Press Briefing by Press Secretary Jay Carney (Excerpts)

February 18, 2014

Weapon Program: 

  • Nuclear
  • Missile


Q    On the resumptions of talks over Iran’s nuclear program, does the administration still think there’s a good chance of a comprehensive agreement?

MR. CARNEY:  Our view hasn’t changed in that we think that it is absolutely the right thing to do to test whether or not Tehran is serious about resolving this conflict diplomatically. 

There is no question that the prospects for success are a matter of serious debate or that -- they're far from a sure thing, either way.  But because there is at least some prospect that Tehran might be willing to in a verifiable, transparent way convince the international community that it has forsaken pursuit of a nuclear weapon, we ought to do through diplomatic means. 

Resolving this issue through the use of military force has to be something that we obviously never take off the table but can't be a first option.  And because, in the wake of their elections and the enormous pressure that the unprecedented sanctions regime has placed on their economy, the Iranian government was willing to move forward with talks and to reach the interim agreement, the JPOA, and now to engage in the comprehensive settlement discussions is worth exploring.  But we’re obviously mindful of the fact that they may not result in an agreement, but because they present the opportunity, we have to take it.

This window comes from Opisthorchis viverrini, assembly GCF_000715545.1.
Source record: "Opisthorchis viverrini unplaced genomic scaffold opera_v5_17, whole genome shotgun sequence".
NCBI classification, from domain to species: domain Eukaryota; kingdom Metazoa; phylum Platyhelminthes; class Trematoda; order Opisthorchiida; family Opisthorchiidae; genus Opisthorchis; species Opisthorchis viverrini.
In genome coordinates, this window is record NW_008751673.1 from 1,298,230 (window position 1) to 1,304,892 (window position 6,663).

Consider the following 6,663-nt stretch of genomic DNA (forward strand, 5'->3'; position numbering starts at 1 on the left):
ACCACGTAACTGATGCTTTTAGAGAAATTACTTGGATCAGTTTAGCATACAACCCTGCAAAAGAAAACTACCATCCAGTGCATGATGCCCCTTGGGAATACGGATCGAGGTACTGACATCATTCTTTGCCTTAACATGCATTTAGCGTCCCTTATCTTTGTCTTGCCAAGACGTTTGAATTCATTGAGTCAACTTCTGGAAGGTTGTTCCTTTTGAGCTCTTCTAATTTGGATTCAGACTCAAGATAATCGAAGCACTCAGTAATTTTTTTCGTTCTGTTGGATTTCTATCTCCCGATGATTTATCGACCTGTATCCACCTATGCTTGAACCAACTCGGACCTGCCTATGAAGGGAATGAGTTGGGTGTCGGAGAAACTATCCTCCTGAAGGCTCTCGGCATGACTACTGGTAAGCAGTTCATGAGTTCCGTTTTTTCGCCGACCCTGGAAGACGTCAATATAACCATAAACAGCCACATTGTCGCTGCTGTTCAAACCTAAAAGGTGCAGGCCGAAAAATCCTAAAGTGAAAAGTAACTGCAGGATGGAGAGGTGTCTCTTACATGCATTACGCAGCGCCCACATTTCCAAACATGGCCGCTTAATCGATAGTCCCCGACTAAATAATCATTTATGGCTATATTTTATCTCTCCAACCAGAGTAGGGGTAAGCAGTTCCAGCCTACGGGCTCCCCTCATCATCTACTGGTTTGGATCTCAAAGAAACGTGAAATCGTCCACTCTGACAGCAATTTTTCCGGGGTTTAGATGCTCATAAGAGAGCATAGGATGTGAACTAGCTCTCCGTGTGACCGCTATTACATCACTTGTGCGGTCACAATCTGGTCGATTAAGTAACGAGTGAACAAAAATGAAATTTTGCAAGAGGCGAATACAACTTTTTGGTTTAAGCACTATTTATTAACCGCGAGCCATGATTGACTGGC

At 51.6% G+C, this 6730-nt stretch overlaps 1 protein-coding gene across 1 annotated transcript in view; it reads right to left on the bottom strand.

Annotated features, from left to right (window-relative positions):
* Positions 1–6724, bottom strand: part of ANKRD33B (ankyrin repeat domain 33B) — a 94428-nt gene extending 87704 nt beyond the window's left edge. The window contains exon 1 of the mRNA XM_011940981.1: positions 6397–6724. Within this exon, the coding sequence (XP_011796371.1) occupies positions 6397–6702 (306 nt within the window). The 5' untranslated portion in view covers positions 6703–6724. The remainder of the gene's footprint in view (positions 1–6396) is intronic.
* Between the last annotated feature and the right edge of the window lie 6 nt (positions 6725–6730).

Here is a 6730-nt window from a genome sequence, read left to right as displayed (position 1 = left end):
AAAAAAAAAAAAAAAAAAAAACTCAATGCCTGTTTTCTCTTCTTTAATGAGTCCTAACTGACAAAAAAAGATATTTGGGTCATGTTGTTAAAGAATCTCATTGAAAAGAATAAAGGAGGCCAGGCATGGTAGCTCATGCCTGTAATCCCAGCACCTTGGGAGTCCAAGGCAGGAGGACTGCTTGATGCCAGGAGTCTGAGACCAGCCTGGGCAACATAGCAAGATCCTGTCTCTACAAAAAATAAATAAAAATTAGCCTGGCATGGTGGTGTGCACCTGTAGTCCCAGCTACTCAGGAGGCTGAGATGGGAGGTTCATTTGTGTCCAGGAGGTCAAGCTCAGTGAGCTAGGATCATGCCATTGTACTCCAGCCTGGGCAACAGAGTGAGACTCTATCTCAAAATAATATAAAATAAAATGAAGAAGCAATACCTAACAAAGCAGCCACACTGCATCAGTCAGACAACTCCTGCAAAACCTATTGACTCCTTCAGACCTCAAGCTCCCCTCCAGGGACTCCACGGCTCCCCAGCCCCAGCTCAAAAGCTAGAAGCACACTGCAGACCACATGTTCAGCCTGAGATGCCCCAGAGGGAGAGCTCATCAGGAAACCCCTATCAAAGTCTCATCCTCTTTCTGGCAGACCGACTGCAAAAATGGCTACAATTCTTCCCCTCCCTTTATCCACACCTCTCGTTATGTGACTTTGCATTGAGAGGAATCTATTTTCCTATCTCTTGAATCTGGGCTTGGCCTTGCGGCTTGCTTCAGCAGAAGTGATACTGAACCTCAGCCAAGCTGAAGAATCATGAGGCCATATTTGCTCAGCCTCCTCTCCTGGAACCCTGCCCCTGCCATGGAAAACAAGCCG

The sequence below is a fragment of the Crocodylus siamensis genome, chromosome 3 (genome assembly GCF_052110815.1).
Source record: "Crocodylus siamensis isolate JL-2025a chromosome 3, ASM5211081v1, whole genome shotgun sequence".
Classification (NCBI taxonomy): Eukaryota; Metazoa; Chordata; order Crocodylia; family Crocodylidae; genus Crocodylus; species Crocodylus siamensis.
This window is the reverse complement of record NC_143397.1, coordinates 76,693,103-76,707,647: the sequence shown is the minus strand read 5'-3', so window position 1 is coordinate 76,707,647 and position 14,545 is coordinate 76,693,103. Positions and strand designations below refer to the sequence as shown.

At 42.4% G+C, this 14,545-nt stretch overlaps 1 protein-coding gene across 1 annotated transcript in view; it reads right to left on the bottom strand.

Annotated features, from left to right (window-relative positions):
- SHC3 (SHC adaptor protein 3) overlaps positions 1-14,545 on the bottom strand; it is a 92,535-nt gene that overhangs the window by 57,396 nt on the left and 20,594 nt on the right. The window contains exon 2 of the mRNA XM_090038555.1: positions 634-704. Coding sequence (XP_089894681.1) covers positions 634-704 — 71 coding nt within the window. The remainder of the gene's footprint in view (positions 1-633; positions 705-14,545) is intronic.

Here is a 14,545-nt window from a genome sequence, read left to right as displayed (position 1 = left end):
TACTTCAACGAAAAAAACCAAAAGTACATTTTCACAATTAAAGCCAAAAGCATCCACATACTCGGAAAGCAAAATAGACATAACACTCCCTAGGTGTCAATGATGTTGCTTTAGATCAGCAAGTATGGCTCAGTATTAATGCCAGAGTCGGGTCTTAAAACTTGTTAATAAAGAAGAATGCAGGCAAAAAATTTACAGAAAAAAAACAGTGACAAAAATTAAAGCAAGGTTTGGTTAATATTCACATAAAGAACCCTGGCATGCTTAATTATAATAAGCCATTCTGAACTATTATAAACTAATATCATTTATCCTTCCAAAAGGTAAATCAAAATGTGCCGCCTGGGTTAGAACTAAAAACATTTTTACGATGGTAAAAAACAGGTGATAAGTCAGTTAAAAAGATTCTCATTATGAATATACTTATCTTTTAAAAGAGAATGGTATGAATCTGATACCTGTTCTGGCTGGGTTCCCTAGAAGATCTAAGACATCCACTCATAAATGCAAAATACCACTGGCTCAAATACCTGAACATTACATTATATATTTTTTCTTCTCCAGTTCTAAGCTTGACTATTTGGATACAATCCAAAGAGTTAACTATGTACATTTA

Q    How much of a sticking point is their recent ballistic missile testing?  And how important is that to these talks?

MR. CARNEY:  Well, I want to be very clear, per the Joint Plan of Action agreed to by Iran, Iran must address the U.N. Security Council resolutions related to its nuclear program before a comprehensive resolution can be reached.  In other words, they have to deal with matters related to their ballistic missile program that are included in the United Nations Security Council resolution that is part of explicitly, according to the Joint Plan of Action, the comprehensive resolution negotiation. 

So U.N. Security Council Resolution 1929, passed in 2010, prohibits Iran from undertaking any activity related to ballistic missiles capable of delivering nuclear weapons, including launches using ballistic missile technology.  So that is explicitly agreed by Iran in the Joint Plan of Action.  And I think that applies -- it’s important to note that that applies to all of the United Nations Security Council resolutions in this area.  That is explicitly referenced in the Joint Plan of Action.